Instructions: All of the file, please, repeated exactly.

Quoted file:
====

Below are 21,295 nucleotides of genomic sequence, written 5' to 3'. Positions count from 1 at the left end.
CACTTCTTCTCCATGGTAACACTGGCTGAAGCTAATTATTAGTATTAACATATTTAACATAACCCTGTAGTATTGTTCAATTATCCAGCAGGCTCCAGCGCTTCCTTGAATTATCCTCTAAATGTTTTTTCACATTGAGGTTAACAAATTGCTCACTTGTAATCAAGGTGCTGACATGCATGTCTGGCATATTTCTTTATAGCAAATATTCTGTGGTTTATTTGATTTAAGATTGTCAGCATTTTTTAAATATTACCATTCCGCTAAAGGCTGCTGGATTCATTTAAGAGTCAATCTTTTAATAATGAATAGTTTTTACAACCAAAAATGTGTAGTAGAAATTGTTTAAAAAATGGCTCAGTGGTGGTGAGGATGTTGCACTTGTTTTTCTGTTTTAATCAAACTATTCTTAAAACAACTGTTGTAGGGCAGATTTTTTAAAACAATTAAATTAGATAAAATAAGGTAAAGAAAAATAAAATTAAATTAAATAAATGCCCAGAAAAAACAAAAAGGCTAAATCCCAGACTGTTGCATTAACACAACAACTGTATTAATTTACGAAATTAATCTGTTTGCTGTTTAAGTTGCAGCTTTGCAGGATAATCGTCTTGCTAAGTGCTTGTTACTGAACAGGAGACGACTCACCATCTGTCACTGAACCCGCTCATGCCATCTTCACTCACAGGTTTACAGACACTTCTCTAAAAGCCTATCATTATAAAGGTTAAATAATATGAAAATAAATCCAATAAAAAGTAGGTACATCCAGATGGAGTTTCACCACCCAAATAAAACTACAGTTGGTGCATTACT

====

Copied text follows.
Below are 21,295 nucleotides of genomic sequence, written 5' to 3'. Positions count from 1 at the left end.
CACTTCTTCTCCATGGTAACACTGGCTGAAGCTAATTATTAGTATTAACATATTTAACATAACCCTGTAGTATTGTTCAATTATCCAGCAGGCTCCAGCGCTTCCTTGAATTATCCTCTAAATGTTTTTTCACATTGAGGTTAACAAATTGCTCACTTGTAATCAAGGTGCTGACATGCATGTCTGGCATATTTCTTTATAGCAAATATTCTGTGGTTTATTTGATTTAAGATTGTCAGCATTTTTTAAATATTACCATTCCGCTAAAGGCTGCTGGATTCATTTAAGAGTCAATCTTTTAATAATGAATAGTTTTTACAACCAAAAATGTGTAGTAGAAATTGTTTAAAAAATGGCTCAGTGGTGGTGAGGATGTTGCACTTGTTTTTCTGTTTTAATCAAACTATTCTTAAAACAACTGTTGTAGGGCAGATTTTTTAAAACAATTAAATTAGATAAAATAAGGTAAAGAAAAATAAAATTAAATTAAATAAATGCCCAGAAAAAACAAAAAGGCTAAATCCCAGACTGTTGCATTAACACAACAACTGTATTAATTTACGAAATTAATCTGTTTGCTGTTTAAGTTGCAGCTTTGCAGGATAATCGTCTTGCTAAGTGCTTGTTACTGAACAGGAGACGACTCACCATCTGTCACTGAACCCGCTCATGCCATCTTCACTCACAGGTTTACAGACACTTCTCTAAAAGCCTATCATTATAAAGGTTAAATAATATGAAAATAAATCCAATAAAAAGTAGGTACATCCAGATGGAGTTTCACCACCCAAATAAAACTACAGTTGGTGCATTACT